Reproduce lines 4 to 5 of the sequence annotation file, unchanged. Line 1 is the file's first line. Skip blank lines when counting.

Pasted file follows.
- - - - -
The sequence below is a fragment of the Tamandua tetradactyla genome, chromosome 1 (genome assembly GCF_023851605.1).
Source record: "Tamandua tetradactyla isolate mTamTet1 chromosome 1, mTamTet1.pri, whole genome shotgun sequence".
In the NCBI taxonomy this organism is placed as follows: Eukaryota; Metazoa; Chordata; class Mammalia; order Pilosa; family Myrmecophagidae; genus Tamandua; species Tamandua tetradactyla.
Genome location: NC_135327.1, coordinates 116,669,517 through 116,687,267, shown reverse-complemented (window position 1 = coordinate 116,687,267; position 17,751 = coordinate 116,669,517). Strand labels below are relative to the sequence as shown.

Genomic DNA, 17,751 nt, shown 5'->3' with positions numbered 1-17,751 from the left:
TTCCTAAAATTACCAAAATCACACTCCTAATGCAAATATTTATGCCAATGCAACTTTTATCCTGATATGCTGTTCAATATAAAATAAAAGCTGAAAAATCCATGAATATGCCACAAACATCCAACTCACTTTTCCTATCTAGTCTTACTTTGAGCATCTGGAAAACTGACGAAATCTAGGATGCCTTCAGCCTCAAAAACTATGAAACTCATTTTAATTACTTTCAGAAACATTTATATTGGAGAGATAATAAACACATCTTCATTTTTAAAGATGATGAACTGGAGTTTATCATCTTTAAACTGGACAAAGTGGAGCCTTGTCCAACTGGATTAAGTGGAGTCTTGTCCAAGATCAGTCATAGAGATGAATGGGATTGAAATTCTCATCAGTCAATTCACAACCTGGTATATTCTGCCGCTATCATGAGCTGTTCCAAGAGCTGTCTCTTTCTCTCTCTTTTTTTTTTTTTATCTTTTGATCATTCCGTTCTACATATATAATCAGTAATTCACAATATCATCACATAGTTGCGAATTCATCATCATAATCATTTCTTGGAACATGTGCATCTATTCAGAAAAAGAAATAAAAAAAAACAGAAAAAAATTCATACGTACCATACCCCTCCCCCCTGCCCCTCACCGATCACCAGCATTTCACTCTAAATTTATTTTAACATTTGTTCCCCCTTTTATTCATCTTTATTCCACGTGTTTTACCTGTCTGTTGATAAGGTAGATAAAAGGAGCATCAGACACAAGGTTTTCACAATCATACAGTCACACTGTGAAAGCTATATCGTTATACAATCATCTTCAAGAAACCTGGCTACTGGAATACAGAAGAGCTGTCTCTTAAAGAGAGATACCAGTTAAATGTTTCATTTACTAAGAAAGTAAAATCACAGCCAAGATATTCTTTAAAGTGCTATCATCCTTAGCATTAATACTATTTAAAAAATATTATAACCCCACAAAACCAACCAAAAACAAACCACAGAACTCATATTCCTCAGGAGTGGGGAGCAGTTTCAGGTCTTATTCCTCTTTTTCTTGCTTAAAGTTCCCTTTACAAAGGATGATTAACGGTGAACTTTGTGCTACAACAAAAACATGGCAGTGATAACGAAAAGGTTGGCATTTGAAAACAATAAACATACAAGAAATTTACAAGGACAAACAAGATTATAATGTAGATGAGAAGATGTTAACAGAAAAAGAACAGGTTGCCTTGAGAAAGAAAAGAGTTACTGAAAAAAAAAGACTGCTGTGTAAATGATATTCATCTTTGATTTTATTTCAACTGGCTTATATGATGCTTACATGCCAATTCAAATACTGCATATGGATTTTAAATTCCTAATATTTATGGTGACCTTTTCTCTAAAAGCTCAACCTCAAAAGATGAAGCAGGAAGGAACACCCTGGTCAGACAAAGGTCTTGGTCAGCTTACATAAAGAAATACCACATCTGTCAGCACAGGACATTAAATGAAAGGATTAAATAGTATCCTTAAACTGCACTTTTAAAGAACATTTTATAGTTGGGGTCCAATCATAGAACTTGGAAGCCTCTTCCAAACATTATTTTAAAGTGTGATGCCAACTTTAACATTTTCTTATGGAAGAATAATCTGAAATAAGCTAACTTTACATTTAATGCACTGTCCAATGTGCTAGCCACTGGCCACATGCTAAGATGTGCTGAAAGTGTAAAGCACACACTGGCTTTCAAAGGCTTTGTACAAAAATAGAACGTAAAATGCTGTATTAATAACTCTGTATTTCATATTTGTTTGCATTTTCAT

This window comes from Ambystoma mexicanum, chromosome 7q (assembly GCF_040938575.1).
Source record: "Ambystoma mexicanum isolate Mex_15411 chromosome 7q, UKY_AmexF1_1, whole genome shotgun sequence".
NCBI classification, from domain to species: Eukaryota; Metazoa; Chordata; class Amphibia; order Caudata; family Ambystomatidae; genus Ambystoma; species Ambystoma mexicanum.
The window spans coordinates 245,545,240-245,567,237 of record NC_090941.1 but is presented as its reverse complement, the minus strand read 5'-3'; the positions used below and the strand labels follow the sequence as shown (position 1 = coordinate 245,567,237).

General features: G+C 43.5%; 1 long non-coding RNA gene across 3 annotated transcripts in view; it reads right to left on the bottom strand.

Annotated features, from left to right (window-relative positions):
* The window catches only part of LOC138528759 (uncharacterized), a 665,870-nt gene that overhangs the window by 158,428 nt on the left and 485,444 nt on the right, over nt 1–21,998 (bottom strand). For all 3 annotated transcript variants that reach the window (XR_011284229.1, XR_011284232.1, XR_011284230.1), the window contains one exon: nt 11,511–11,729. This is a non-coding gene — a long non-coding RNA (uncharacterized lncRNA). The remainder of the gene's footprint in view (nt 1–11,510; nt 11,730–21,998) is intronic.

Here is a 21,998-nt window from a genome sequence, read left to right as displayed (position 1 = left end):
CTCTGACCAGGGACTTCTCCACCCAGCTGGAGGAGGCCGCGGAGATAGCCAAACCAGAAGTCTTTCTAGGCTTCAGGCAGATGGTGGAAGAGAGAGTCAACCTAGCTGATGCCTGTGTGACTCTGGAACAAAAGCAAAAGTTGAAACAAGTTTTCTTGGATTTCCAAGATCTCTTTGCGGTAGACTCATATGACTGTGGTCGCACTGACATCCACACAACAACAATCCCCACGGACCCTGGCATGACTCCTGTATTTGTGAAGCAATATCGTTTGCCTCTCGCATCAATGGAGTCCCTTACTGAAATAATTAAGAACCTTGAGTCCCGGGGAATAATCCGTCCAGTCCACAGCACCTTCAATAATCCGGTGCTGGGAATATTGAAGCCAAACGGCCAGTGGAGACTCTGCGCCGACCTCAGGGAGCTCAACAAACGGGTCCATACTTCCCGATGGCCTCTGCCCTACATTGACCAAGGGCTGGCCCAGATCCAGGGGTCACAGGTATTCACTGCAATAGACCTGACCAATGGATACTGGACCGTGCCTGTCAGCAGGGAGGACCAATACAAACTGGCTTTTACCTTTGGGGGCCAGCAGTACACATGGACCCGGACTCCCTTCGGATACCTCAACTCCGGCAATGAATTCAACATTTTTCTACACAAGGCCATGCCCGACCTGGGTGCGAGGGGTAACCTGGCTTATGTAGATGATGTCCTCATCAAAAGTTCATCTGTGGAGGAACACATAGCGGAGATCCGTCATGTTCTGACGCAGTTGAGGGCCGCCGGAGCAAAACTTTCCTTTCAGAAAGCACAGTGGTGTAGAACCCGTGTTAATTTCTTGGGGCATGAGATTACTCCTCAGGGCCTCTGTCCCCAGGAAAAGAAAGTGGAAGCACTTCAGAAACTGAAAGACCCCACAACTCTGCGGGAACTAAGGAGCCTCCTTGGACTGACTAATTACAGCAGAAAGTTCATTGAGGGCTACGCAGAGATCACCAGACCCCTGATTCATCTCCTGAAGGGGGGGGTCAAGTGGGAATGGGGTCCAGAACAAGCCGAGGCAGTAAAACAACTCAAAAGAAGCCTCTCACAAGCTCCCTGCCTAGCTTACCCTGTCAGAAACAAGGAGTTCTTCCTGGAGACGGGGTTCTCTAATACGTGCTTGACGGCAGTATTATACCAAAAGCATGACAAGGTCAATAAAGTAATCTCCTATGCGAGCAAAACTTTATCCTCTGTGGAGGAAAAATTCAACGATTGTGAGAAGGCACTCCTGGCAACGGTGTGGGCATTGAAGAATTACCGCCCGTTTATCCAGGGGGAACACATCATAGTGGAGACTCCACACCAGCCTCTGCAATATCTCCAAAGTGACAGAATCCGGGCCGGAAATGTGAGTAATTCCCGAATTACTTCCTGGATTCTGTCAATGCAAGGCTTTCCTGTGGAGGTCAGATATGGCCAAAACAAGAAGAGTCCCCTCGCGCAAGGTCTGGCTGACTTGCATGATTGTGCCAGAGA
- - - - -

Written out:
Genome location: NC_135327.1, coordinates 116,669,517 through 116,687,267, shown reverse-complemented (window position 1 = coordinate 116,687,267; position 17,751 = coordinate 116,669,517). Strand labels below are relative to the sequence as shown.

Genomic DNA, 17,751 nt, shown 5'->3' with positions numbered 1-17,751 from the left: